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Renault still well off the pace: Alonso
February 21, 2008 17:05 IST
The Spaniard, speaking to local media during testing at Barcelona, said BMW [Images] Sauber had impressed him most of late and suggested they could be dark horses in Melbourne on March 16.
Alonso also defended his compatriots from accusations of racism after former McLaren team mate Lewis Hamilton [Images] suffered abuse from spectators earlier this month at the Circuit de Catalunya.
"We are pretty far behind," the As newspaper's Web site (www.as.com) quoted him as saying on Thursday. "We are not in a position to fight for anything important right now.
"Thinking about a podium (in Melbourne) would be too optimistic at the moment...today, thinking about it coldly, getting on the podium is a dream."
Alonso said Ferrari were ahead, with McLaren and BMW Sauber close behind. Renault were fighting in the next group with Williams and Red Bull.
"But everything changes very quickly in Formula One," added Alonso. "Two or three weeks ago BMW were a little bit behind, we were close to them. Now they are very close to McLaren.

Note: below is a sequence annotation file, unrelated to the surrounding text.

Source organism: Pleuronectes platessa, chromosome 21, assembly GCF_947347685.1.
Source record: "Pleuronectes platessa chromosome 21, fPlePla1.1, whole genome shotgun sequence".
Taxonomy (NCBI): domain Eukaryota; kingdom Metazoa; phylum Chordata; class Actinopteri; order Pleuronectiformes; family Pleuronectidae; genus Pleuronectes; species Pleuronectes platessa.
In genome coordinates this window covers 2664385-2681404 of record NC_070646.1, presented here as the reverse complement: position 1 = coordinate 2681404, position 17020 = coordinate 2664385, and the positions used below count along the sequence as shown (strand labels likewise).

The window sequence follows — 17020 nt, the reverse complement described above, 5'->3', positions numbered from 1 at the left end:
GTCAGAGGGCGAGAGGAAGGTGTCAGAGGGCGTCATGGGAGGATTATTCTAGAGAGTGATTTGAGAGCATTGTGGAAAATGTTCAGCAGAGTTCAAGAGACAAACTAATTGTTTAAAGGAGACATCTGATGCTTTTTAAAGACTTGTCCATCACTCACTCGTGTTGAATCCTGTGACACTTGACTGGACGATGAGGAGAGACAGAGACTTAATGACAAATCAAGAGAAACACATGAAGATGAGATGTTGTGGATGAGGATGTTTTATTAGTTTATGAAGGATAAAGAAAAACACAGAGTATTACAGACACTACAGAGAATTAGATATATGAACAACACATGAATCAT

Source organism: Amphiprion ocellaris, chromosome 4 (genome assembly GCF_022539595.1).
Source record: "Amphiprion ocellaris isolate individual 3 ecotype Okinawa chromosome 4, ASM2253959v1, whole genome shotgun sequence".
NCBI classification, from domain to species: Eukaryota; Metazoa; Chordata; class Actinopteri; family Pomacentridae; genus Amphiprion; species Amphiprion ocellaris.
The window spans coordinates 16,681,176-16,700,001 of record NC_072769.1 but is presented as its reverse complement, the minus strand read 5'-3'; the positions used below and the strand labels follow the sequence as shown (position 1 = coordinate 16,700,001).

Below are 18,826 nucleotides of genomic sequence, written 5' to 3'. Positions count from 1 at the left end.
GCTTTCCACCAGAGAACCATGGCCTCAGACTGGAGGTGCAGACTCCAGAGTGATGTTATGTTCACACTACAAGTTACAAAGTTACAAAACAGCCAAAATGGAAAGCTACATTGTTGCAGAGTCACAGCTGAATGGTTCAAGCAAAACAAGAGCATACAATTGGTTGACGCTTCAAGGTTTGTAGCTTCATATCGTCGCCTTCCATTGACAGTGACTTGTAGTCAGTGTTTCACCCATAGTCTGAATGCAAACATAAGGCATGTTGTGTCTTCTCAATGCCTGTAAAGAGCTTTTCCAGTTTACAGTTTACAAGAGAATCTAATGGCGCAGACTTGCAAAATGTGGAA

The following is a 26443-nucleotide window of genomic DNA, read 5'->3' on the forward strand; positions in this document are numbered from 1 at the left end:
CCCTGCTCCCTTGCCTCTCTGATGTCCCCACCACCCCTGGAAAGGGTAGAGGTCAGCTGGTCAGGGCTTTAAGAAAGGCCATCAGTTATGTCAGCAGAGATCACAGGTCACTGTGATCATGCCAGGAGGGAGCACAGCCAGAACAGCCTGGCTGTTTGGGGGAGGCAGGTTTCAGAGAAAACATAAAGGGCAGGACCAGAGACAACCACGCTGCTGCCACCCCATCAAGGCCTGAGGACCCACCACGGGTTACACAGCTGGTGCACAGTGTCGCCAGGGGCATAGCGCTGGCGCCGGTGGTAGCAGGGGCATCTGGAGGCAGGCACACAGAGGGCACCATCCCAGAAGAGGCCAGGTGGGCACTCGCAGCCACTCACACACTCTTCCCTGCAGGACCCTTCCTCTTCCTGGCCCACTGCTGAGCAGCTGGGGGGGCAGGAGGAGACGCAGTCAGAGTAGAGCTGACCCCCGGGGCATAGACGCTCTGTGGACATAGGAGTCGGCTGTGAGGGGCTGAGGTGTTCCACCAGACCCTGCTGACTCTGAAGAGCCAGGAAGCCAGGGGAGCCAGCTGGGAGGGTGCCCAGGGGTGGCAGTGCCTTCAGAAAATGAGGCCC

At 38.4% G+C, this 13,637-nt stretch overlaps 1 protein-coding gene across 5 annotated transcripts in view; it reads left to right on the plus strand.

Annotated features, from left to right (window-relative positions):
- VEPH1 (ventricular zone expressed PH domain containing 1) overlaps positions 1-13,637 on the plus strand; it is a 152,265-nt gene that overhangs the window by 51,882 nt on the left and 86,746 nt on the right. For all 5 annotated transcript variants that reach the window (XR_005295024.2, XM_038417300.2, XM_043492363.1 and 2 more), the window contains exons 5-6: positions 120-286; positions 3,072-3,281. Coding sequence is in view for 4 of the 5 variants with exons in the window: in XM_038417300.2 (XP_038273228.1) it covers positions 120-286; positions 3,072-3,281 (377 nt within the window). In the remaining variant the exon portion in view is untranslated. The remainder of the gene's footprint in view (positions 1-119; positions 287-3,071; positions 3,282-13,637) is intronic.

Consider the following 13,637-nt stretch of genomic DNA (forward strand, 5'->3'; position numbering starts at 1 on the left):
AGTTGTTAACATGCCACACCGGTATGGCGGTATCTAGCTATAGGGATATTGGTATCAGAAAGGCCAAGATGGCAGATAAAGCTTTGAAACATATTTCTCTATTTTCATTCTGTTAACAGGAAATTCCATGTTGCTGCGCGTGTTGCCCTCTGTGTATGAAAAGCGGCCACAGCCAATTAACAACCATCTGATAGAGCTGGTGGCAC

"They (BMW) are going very fast. They have not shown their cards. They are running with the tank full and are doing very good times."
BMW Sauber were runners-up in 2007 after McLaren were stripped of their constructors' points for a spying controversy.
Alonso, who left McLaren after a troubled season in which he fell out with team bosses and was dethroned by Ferrari's Kimi Raikkonen [Images], said aerodynamics remained Renault's weak point and ruled out any quick breakthrough.
He feared it would be hard, on form, for Renault to be among the first 10 in qualifying.
Asked whether he was being overly pessimistic, he replied: "No. I just want to tone down the euphoria I see in the media. As far as my spirit is concerned I feel a thousand times better than I did a few months ago."
Alonso was also critical of the governing FIA's plans to launch a 'Racing Against Racism' campaign at the Spanish Grand Prix in April.
"This is not a racist country nor are the supporters," he said. "It was an isolated case and if the FIA or whoever says Spanish fans are racist, it's laughable.
"Last year they called me a dog at some races. (Former champion) Niki Lauda said things about me and nobody said anything nor came to show me their support either," added the Spaniard, who said he had not spoken to Hamilton since the incident.
The International Automobile Federation (FIA), Formula One's governing body, has warned Spanish circuits they risk heavy sanctions if there is any recurrence of the abuse witnessed at the Circuit de Catalunya.
Hamilton, Formula One's first black driver and runner-up last year in an astonishing rookie season, will be testing there again next week.
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